U.S. existing home sales soared to a 15-year high in 2021 fueled by low interest rates and remote work, which boosted a competitive housing market, the National Association of Realtors (NAR) announced Thursday.
Home sales totaled 6.12 million in 2021, representing an 8.5% increase from 2020 and the highest level since 2006, according to the NAR. The inventory of unsold homes as of December 2021, 910,000, the lowest figure since January 1999.
It is hard to know which is more frightening: the Australian radicalism about COVID-19, the Austrian effort to coerce its citizens, or the attitudes of American Democrats who regard extreme sanctions as reasonable behavior toward the supposedly bad people who don’t get vaccinated or wear masks.
Let’s consider each one.
In Australia, the government felt so threatened by the best tennis player in the world that it intervened decisively to block him from entering the country and competing in the Australian Open.
Democratic California Gov. Gavin Newsom visited the Union Pacific railroad in Los Angeles on Thursday to help clean up the site following a spate of railcar thefts, bemoaning the state of the area.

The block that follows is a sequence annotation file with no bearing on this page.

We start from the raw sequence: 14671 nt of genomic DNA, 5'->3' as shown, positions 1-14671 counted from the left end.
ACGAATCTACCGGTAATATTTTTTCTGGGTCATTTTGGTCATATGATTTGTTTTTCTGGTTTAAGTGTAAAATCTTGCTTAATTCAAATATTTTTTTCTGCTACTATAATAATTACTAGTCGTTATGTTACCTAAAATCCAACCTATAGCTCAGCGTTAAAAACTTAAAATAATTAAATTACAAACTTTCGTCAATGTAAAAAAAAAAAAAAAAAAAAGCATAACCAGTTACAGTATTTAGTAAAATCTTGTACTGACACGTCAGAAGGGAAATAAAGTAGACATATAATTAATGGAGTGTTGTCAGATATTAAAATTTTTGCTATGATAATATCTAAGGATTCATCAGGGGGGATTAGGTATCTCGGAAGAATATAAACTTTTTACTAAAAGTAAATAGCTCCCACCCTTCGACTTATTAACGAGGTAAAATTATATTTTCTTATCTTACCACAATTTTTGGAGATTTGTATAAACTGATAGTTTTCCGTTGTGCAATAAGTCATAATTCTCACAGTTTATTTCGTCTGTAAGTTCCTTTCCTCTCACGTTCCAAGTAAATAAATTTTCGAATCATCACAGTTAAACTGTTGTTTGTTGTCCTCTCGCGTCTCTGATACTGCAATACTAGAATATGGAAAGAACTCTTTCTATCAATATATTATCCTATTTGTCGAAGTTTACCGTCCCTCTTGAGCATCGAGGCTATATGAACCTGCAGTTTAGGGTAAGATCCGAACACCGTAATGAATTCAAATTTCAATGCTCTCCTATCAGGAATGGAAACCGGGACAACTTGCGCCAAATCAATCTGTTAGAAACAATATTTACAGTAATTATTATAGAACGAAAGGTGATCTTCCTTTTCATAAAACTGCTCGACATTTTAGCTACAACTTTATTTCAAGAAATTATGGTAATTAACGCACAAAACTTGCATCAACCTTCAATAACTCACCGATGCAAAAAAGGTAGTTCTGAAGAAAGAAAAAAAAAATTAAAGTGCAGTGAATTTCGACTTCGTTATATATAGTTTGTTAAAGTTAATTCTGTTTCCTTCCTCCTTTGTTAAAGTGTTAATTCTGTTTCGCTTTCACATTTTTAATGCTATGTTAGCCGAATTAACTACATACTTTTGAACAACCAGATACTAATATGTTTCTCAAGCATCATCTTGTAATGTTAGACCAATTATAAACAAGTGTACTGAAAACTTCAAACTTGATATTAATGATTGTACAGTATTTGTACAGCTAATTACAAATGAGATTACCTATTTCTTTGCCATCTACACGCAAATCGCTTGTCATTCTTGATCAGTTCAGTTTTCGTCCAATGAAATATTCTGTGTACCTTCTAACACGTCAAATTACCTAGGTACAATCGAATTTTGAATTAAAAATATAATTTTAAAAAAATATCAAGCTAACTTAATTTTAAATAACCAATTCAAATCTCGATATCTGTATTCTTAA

“I’m asking myself, what the hell is going on? We look like a third-world country,” Newsom said to reporters, according to Politico.
A federal judge in Texas on Friday temporarily blocked the federal government from enforcing President Biden’s vaccine mandate for federal employees.
In modern times, as in ancient Rome, several nations have suffered a “systems collapse.” The term describes the sudden inability of once prosperous populations to continue with what had ensured the good life as they knew it.